Kyle Troutman: Bracing for the wave
Trouble is aíbrewiní in Barry County.
As we entered Phase II of the COVID-19 (coronavirus) recovery plan this week, we had seen only a dozen cases from March 27, when the first confirmed case was announced, to June 12 ó but now, the wave is coming.
This week alone, Barry County confirmed 21 positive cases, tripling the amount confirmed in the last two-and-a-half months to a total, excluding the one presumptive case and two antibody positives. There are 33 total cases, and 13 people have active cases and are in ordered isolation, 31 close contacts are quarantined and 13 people have recovered.
From all sources reported to the state and Barry County Health department, more than 1,400 tests have been done, accounting for almost 4 percent of the countyís 35,886 population, and I personally accounted for one of them.
An individual in my office last week talking to me about a story called me the next day saying he had tested positive. He was not symptomatic when in my office, and we kept about six feet of distance between us. However, neither of us were wearing masks, and I handled his phone while we were trying to transfer a file.
Up until last week, I had been cautious, but not as much as I should have. You donít realize how scary COVID really is until you are faced with possibly having it, and possibly infecting your family, who may possibly infect others.
I had hoped we did enough to keep me from contracting the virus, and thankfully, we did. On Wednesday, I went to the Health Department in Cassville and received a rapid test. While it is not the full nasopharyngeal test, which Iím told is exceptionally painful, the nurse did swab my nostrils rough enough to make my eyes water.
Following the test was a 10-minute wait. A long 10-minute wait. I wasnít ever truly nervous until the nurse was walking back up to my car to give me the result. Throughout my life, Iíve had quite a few this-is-it, butterflies-in-the-stomach type moments, but this one was different.
My negative test was a relief, but the experience has taught me I needed to be more careful, more vigilant and more responsible.
Do I want to be the person who infects someone else and COVID lead to a major sickness or possibly death? No. I needed to do better.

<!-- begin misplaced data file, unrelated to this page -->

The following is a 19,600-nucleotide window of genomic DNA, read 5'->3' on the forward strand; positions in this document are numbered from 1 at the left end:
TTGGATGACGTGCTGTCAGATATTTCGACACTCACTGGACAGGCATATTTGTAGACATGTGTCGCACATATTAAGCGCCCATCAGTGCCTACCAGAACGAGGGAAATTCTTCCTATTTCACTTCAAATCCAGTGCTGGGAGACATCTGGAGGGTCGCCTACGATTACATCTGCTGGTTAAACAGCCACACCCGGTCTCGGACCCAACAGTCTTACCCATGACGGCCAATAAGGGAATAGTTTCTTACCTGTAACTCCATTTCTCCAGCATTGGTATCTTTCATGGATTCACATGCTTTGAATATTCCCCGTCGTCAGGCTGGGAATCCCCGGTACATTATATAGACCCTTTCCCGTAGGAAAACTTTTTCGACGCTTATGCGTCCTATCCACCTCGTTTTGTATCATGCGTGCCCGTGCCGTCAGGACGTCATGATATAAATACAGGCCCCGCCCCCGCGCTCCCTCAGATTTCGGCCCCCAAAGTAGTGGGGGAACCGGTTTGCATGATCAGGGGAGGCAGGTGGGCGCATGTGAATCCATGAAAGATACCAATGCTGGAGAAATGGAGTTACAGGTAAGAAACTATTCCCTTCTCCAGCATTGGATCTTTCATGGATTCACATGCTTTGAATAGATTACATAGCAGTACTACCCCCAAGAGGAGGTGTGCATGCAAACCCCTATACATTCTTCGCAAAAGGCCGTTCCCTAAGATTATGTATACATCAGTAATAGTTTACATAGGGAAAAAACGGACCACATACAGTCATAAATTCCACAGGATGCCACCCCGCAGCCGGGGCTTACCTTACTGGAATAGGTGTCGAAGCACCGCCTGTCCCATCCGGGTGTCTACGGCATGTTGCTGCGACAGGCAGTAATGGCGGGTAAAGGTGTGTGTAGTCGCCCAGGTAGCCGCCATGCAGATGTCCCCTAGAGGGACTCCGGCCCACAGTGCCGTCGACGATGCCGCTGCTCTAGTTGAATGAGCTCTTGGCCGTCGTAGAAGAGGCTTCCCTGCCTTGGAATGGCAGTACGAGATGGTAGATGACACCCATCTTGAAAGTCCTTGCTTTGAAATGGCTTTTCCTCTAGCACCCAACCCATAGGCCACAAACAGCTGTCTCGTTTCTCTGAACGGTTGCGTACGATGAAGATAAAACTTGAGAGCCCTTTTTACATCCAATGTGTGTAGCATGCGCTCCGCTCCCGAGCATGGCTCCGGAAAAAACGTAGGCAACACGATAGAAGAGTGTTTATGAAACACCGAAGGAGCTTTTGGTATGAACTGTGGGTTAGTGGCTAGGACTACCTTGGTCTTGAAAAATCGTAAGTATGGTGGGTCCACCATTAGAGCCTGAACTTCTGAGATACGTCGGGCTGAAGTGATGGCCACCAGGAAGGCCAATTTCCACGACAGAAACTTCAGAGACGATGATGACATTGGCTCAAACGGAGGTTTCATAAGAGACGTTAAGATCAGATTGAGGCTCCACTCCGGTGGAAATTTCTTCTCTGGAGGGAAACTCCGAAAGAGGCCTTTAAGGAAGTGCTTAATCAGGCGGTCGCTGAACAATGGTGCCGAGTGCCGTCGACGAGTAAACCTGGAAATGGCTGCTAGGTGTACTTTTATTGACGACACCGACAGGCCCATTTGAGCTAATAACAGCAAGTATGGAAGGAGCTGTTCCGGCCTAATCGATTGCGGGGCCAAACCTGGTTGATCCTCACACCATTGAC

Our county has been lucky to avoid much of the sickness, but if this week is any indication, an outbreak is nigh. Certainly not helping us right now is our location, as McDonald County is over 120 cases, Newton County is over 100, and the Joplin/Jasper County is now on par with Greene County in the 200-plus range. To the south, Benton and Washington counties in Arkansas have developed more cases than the city of Little Rock. Even Lawrence County moved into a double-digit case count this week.
These are all places we as Barry County residents go to work and play, and although we are still below 40 cases, we are surrounded by regional hotspots.
Some have asked this week on our social media pages why we keep reporting it. The answer is simple ó it is in the best interest of public health. One in every five Barry County residents is 65 or older, and the median age in the county is 43. Those most at risk from COVID-19 are seniors, and many of them read our newspaper.
Whatever you think about COVID-19, its effect on the economy or its effect on personal freedoms, ultimately, you have to ask yourself one question ó is it worth the risk of someone you know in that age bracket dying because you didnít take any precautions? Again, for me, the answer to that is no.
I also do not want to see us go backward to Phase I, which is a possibility if the case count continues rising at this rate.
Real people are being tested, real people are being confirmed positive, real people are at risk and more cases are coming. Donít wear a mask for you, wear it for your neighbor. We are all still in this together, and if we follow guidelines and look out for one another, we should all make it out alive.
Kyle Troutman is the editor of The Monett Times. He may be reached at 417-235-3135 or firstname.lastname@example.org.